28 September 2020
The age thirty is slowly getting closer and it’s scaring me. Not because I need to have my life in order, like my peers struggle with the approaching thirty. The thirty worries me for a different reason. When I pass thirty, I’ll be longer without than with a father on this earth. I was fifteen years old when my dad passed away and I really wish to go back to that time.
Back to that time when I still had a father. Back to the arm-wrestling, back to playing football in the garden, back to his dry green beans with chicken meals, back to swimming together in the ocean. Back to his big strong hands, that carried me as if I were a light feather.
He knew how to carry me effortlessly, he knew how to protect me, he knew how to make me laugh, he knew how to tell me how to live. Only at a certain point he himself no longer knew how to live, so I now have to live life without my father by my side.
No one sees my grief
It’s been nine years and grief still keeps me in its grips at times. At the most unpredictable moments, the pain can occur violently. It grabs my throat, it puts weight on my heart, and it makes my face wet from the tears that I’ve been trying to keep inside.
“Don’t be such a drama queen, it’s been so long ago,” I tell myself. I am amazed at how vivid the loss can still feel at times. As if it was yesterday that I received the news that my father had been found lifeless. It cuts through my skin. I’m bleeding, but no one sees it. And when I let my tears flow, I get questions that I myself do not know the answer to.
How do I explain that sometimes I can’t breathe because the loss of my father hurts me so much physically? How do I explain that sometimes I want to be dead myself, so that I can be with him again just for a moment? No matter how much I love life, how loved I feel by my friends, how happy I am to be here. Sometimes I just want to float upwards, towards him. But most people don’t get that.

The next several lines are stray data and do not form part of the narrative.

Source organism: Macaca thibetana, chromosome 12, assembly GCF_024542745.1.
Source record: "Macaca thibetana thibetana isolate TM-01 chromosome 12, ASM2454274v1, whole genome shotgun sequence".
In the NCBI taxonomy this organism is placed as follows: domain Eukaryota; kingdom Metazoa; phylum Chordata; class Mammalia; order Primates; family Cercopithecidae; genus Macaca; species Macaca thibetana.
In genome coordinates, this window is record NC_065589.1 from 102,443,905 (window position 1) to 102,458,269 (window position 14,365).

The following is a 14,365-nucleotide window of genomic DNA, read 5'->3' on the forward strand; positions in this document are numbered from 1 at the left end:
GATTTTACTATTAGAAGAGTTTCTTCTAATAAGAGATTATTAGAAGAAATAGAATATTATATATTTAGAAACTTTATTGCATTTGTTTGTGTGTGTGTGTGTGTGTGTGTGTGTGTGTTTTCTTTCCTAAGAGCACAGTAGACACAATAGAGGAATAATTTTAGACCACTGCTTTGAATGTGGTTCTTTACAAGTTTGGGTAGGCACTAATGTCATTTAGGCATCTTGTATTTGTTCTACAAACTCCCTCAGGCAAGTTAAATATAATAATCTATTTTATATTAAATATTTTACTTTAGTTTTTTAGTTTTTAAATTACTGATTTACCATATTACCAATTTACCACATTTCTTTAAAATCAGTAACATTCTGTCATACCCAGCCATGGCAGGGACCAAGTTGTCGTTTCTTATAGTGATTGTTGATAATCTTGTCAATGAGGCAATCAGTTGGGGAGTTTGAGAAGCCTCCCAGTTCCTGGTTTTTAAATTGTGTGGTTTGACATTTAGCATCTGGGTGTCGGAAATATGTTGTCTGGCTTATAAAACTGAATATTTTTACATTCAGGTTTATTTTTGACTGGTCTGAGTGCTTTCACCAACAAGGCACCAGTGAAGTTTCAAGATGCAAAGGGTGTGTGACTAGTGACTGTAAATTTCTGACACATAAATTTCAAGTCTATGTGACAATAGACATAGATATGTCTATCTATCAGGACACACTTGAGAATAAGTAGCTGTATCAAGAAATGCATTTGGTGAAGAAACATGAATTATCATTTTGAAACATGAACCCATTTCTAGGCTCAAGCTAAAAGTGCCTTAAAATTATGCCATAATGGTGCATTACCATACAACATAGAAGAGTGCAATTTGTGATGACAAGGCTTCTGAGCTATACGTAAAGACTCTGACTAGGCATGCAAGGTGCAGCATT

Grief and time are strangers to each other
Most people say things like ‘Have you still not given it a place?’ and ‘Time heals all wounds’. Sometimes, my devilish self wishes them to lose someone themselves so that they realize that what they say is nonsense.
Giving it a place implies that I can put my father aside. As if it is a book that after reading so many times, I really have to put back on the bookshelf at some point. As if my father is simple a scrape that disappears by giving it time.
However, grief has no time. Grief doesn’t know time. Grief and time are strangers to each other. Just like grief has never heard of predictability. Grief is unpredictable and contradictory at the same time. It is endless sorrow for the end of someone who’s in your heart forever. If there’s one thing I’ve learned over the past nine years, it’s that I continue to mourn all my life.
Some days the grief is more present than other days, but it’s always there. Sometimes I’m overwhelmed by grief, as if all my swallowed tears have accumulated and decide to roll over my face after all. Other times I am embraced by the rich fond memories of my father, then I laugh heartedly to the many jokes he used to make.